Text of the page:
Spread across the Four Corners region of the American Southwest, the Navajo Nation is home to up to 175,000 members of the Navajo Tribe. Tribal members live scattered across more than 27,000 square miles of land stretching from northeast Arizona to northwest New Mexico to southeast Utah.
It’s a place where many roads have never been paved, many buildings don’t have a formal postal address and thousands of families remain cut off from the electrical grid. At least 60 percent of homes don’t have landline telephone service even though wireless signals are often spotty or nonexistent. The 911 system often cannot track where people are calling from during an emergency. And high-speed Internet access has been almost entirely unavailable.
NTIA congratulates the winners of the 2013 Digital Cities awards, which recognize cities for the innovative use of technology to expand access to government services, promote citizen engagement, increase transparency, reduce costs and improve the lives of residents. The Center for Digital Government, a research and advisory firm focused on technology in state and local government, gave out the awards at the National League of Cities annual conference in Seattle last month.
NTIA is particularly pleased to note that a number of winning cities were lauded for projects and activities funded by our Broadband Technology Opportunities Program (BTOP). Over the past four years, the program has invested roughly $4 billion nationwide in network infrastructure, public computer centers and digital literacy training to help close the digital divide and ensure all Americans can benefit from the promise and potential of the Internet.
Boston, which received two separate BTOP grants, took first-place honors in the Digital Cities “large population” category. Boston used one federal grant to install 638 new computers in 54 libraries, community centers and public housing developments to provide Internet access to those who don’t have it at home. The city used the other investment to offer all sorts of training programs at these centers, covering everything from basic Web navigation and multimedia skills to adult education and job search assistance. For more information, go to http://bpcc.bpl.org/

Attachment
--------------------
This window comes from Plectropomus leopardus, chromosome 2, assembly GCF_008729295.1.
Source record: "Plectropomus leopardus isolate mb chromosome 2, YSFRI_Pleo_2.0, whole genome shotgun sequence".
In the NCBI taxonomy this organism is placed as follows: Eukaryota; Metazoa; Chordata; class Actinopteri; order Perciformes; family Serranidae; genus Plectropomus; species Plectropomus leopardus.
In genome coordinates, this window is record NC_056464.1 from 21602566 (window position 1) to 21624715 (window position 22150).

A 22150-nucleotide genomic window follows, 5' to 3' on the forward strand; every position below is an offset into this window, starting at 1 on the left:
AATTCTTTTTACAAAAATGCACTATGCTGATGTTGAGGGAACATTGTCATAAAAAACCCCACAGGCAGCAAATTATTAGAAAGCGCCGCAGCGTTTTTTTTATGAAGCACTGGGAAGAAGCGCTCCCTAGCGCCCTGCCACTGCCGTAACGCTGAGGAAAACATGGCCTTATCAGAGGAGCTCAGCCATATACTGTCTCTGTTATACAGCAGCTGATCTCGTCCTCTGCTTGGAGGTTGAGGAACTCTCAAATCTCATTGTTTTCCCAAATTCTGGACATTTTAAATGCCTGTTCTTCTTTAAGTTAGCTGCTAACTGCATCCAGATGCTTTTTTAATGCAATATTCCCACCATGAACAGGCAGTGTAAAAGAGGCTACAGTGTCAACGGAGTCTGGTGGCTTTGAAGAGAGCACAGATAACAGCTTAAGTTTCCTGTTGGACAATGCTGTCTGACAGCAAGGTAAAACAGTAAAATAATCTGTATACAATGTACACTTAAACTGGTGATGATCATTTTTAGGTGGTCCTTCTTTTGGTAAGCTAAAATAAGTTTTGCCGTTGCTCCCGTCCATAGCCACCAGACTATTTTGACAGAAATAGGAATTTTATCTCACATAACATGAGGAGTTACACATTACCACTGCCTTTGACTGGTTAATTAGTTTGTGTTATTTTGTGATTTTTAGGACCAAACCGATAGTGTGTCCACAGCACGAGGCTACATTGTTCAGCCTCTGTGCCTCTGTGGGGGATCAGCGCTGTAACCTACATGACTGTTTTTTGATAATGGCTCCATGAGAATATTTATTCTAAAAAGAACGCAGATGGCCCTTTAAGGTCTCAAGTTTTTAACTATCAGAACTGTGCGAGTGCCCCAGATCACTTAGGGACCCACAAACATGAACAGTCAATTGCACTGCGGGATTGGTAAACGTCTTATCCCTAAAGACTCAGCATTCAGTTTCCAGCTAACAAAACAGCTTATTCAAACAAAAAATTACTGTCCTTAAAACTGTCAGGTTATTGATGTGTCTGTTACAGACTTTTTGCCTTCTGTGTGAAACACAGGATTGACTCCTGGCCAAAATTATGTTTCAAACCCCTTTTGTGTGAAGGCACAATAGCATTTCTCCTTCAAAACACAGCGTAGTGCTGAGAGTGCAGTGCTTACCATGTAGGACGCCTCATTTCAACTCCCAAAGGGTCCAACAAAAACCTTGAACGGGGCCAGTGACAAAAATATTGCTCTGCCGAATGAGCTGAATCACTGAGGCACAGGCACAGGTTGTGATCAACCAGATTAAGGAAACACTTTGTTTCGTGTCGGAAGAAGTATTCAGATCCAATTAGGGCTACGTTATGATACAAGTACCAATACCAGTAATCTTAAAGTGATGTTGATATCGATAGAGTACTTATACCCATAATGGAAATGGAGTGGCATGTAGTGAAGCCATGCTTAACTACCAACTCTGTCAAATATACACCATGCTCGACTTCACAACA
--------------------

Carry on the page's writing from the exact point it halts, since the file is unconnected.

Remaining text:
With the Internet on our phones, our tablets, at the office and in our homes, most Americans have come to expect that our government, too, will be online. Still, whether it’s due to a lack of resources or skepticism over the need, some local governments have yet to fully embrace the potential of e-Government.
As part of our efforts to expand broadband access and adoption, NTIA’s State Broadband Initiative (SBI) has been working with states to help them provide the tools for citizens to participate in government online. These efforts are providing real benefits for consumers in many states, including allowing residents to communicate with government officials, make online tax or fine payments, and access numerous government forms.
With NTIA’s state broadband grants, states have taken a variety of approaches to helping localities better utilize the Internet. In Arkansas, Connect Arkansas, a nonprofit corporation focused on increasing broadband adoption and access, has used an SBI grant to work with 17 counties to help them launch engaging, transactional, and informational websites or to enhance existing sites. Six Arkansas counties have launched or are expected to launch new e-Government websites by the end of the year.
Often, the savings created by a new or expanded website offsets the costs of creating and maintaining these sites by allowing county and city employees to spend less time taking in-person payments or answering questions over the phone. Since the launch of the property tax feature on its new e-government website in March 2012, Sharp County, Ark., has collected $360,000 in property taxes online. This new feature has saved county staff as much as a full week in time as well as postage and stationery fees, according to County Collector Charlotte Ratliff.
President Obama’s ConnectED proposal aims to bring next-generation broadband, with speeds of at least 100 megabits per second and high-speed wireless, to K-12 schools across the nation.
Nowhere is the need greater – or the challenge tougher – than in rural America. High-speed Internet connections can give students living in remote communities access to classes, teachers and instructional materials that those in urban regions may take for granted. But with so many rural areas still lacking advanced telecommunications infrastructure, schools in these places often remain cut off from the promise of broadband.